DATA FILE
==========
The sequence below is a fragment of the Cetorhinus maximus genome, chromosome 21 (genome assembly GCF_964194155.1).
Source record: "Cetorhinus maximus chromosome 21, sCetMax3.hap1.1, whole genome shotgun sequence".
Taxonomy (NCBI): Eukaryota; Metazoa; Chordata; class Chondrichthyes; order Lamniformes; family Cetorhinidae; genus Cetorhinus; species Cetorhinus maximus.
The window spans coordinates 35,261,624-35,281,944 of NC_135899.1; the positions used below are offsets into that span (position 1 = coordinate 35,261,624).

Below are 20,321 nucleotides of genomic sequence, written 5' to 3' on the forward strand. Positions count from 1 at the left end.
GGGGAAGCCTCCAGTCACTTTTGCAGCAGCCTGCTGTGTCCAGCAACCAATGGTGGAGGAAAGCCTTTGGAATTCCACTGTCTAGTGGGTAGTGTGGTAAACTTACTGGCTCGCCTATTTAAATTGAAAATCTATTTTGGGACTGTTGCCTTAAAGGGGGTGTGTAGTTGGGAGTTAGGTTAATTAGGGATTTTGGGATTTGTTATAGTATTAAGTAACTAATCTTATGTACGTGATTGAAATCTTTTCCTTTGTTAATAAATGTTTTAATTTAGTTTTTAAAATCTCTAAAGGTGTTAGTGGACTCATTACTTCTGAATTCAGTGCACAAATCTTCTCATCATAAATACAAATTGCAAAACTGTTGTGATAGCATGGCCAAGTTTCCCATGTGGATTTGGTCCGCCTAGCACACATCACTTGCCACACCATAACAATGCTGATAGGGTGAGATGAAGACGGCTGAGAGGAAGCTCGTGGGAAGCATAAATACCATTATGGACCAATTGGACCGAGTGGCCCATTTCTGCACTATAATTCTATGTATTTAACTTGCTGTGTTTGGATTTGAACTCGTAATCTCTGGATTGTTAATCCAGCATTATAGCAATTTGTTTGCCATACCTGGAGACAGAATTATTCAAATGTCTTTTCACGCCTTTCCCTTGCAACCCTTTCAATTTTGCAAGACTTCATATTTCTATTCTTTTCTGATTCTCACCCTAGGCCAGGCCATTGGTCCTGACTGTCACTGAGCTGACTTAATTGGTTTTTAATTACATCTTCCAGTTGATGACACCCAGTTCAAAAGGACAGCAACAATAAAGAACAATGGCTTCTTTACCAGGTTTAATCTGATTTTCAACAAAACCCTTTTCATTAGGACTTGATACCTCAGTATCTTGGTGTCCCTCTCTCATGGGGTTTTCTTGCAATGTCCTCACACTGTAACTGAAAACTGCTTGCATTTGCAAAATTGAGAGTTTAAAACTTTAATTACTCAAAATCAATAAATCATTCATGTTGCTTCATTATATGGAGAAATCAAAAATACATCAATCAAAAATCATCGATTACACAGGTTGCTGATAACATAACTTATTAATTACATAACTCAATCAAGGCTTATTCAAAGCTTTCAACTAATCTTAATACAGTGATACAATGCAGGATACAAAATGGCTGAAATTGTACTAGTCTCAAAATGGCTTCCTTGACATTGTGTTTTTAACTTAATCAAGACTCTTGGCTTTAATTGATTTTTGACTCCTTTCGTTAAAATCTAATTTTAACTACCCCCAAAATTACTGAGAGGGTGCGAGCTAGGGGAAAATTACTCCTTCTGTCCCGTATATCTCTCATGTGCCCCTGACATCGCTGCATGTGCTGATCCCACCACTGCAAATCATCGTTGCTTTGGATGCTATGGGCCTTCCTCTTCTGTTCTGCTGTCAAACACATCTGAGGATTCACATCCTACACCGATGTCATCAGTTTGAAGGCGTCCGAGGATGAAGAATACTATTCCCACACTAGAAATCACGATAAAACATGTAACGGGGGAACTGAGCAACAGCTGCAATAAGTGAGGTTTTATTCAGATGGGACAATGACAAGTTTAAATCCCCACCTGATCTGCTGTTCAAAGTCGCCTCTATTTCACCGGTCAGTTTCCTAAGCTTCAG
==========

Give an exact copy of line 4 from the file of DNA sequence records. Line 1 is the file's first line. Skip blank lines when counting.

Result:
The window spans coordinates 35,261,624-35,281,944 of NC_135899.1; the positions used below are offsets into that span (position 1 = coordinate 35,261,624).